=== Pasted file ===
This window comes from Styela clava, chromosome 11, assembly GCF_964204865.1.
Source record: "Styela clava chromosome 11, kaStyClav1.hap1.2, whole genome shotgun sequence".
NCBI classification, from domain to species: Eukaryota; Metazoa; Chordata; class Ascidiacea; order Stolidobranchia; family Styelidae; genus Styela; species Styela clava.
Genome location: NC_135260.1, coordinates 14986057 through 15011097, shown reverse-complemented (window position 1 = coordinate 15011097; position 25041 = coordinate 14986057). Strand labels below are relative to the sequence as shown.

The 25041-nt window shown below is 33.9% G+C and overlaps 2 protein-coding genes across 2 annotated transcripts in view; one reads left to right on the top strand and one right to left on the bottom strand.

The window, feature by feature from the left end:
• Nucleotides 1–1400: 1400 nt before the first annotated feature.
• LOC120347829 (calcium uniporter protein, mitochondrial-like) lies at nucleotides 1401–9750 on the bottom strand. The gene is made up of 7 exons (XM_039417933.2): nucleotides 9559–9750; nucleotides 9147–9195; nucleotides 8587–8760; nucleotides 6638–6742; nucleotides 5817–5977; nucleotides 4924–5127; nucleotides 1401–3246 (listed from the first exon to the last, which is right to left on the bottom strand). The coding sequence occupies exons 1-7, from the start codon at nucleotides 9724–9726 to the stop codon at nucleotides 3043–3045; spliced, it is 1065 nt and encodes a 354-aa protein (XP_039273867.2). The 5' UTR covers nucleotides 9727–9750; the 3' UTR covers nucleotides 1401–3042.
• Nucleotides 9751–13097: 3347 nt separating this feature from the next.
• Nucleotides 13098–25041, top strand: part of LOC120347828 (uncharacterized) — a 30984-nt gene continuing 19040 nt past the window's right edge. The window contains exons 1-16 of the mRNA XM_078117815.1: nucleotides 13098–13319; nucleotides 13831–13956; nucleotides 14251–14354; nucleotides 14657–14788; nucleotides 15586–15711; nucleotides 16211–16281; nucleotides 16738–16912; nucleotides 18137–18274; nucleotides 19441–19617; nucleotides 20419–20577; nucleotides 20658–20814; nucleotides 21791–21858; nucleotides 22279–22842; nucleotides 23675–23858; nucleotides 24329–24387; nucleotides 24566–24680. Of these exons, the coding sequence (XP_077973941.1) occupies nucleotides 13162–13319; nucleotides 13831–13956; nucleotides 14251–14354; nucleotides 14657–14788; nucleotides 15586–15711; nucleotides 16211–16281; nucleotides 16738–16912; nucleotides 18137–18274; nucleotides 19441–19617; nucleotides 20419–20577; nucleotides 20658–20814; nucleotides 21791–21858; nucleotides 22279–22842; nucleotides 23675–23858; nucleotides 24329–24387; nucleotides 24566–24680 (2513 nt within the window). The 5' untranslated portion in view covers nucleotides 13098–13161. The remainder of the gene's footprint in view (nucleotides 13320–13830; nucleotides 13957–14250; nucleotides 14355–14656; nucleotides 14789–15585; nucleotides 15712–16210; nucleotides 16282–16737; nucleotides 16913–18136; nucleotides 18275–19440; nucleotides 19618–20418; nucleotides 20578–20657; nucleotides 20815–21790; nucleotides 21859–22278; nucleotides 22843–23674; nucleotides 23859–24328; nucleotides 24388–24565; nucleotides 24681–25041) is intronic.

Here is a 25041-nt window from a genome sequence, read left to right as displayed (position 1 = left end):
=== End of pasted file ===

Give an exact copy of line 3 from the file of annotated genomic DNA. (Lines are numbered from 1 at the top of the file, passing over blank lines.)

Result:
NCBI classification, from domain to species: Eukaryota; Metazoa; Chordata; class Ascidiacea; order Stolidobranchia; family Styelidae; genus Styela; species Styela clava.